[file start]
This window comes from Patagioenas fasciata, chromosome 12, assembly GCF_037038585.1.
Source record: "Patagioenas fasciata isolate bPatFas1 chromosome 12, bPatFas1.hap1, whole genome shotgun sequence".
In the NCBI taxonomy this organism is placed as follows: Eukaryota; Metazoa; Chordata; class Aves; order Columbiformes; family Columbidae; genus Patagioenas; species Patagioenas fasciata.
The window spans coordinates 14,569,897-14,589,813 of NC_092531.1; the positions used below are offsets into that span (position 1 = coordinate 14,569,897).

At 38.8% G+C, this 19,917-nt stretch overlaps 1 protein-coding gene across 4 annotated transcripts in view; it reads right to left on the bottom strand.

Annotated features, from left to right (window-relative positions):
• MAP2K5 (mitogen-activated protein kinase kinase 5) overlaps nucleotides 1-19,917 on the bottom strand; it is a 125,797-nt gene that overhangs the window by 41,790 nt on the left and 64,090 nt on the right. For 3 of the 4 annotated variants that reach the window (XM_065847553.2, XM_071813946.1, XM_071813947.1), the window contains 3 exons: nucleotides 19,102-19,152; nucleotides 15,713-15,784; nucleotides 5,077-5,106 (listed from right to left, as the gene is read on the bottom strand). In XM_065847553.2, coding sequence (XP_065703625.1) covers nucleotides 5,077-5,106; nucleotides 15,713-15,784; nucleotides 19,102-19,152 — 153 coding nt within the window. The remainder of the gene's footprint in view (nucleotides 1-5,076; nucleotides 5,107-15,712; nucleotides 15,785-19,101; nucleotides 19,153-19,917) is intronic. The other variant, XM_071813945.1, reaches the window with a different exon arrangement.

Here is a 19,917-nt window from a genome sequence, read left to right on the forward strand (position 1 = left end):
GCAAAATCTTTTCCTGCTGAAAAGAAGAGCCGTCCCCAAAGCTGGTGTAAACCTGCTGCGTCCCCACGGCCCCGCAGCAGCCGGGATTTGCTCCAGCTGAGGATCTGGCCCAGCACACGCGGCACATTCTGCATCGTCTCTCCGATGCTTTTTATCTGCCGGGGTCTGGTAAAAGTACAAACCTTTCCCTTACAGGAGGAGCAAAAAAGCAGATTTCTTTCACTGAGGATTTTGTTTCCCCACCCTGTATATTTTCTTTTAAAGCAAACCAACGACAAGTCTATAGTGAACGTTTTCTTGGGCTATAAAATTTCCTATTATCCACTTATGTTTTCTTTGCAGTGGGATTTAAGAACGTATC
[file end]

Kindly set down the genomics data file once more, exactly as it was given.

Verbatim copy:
This window comes from Patagioenas fasciata, chromosome 12, assembly GCF_037038585.1.
Source record: "Patagioenas fasciata isolate bPatFas1 chromosome 12, bPatFas1.hap1, whole genome shotgun sequence".
In the NCBI taxonomy this organism is placed as follows: Eukaryota; Metazoa; Chordata; class Aves; order Columbiformes; family Columbidae; genus Patagioenas; species Patagioenas fasciata.
The window spans coordinates 14,569,897-14,589,813 of NC_092531.1; the positions used below are offsets into that span (position 1 = coordinate 14,569,897).

At 38.8% G+C, this 19,917-nt stretch overlaps 1 protein-coding gene across 4 annotated transcripts in view; it reads right to left on the bottom strand.

Annotated features, from left to right (window-relative positions):
• MAP2K5 (mitogen-activated protein kinase kinase 5) overlaps nucleotides 1-19,917 on the bottom strand; it is a 125,797-nt gene that overhangs the window by 41,790 nt on the left and 64,090 nt on the right. For 3 of the 4 annotated variants that reach the window (XM_065847553.2, XM_071813946.1, XM_071813947.1), the window contains 3 exons: nucleotides 19,102-19,152; nucleotides 15,713-15,784; nucleotides 5,077-5,106 (listed from right to left, as the gene is read on the bottom strand). In XM_065847553.2, coding sequence (XP_065703625.1) covers nucleotides 5,077-5,106; nucleotides 15,713-15,784; nucleotides 19,102-19,152 — 153 coding nt within the window. The remainder of the gene's footprint in view (nucleotides 1-5,076; nucleotides 5,107-15,712; nucleotides 15,785-19,101; nucleotides 19,153-19,917) is intronic. The other variant, XM_071813945.1, reaches the window with a different exon arrangement.

Here is a 19,917-nt window from a genome sequence, read left to right on the forward strand (position 1 = left end):
GCAAAATCTTTTCCTGCTGAAAAGAAGAGCCGTCCCCAAAGCTGGTGTAAACCTGCTGCGTCCCCACGGCCCCGCAGCAGCCGGGATTTGCTCCAGCTGAGGATCTGGCCCAGCACACGCGGCACATTCTGCATCGTCTCTCCGATGCTTTTTATCTGCCGGGGTCTGGTAAAAGTACAAACCTTTCCCTTACAGGAGGAGCAAAAAAGCAGATTTCTTTCACTGAGGATTTTGTTTCCCCACCCTGTATATTTTCTTTTAAAGCAAACCAACGACAAGTCTATAGTGAACGTTTTCTTGGGCTATAAAATTTCCTATTATCCACTTATGTTTTCTTTGCAGTGGGATTTAAGAACGTATC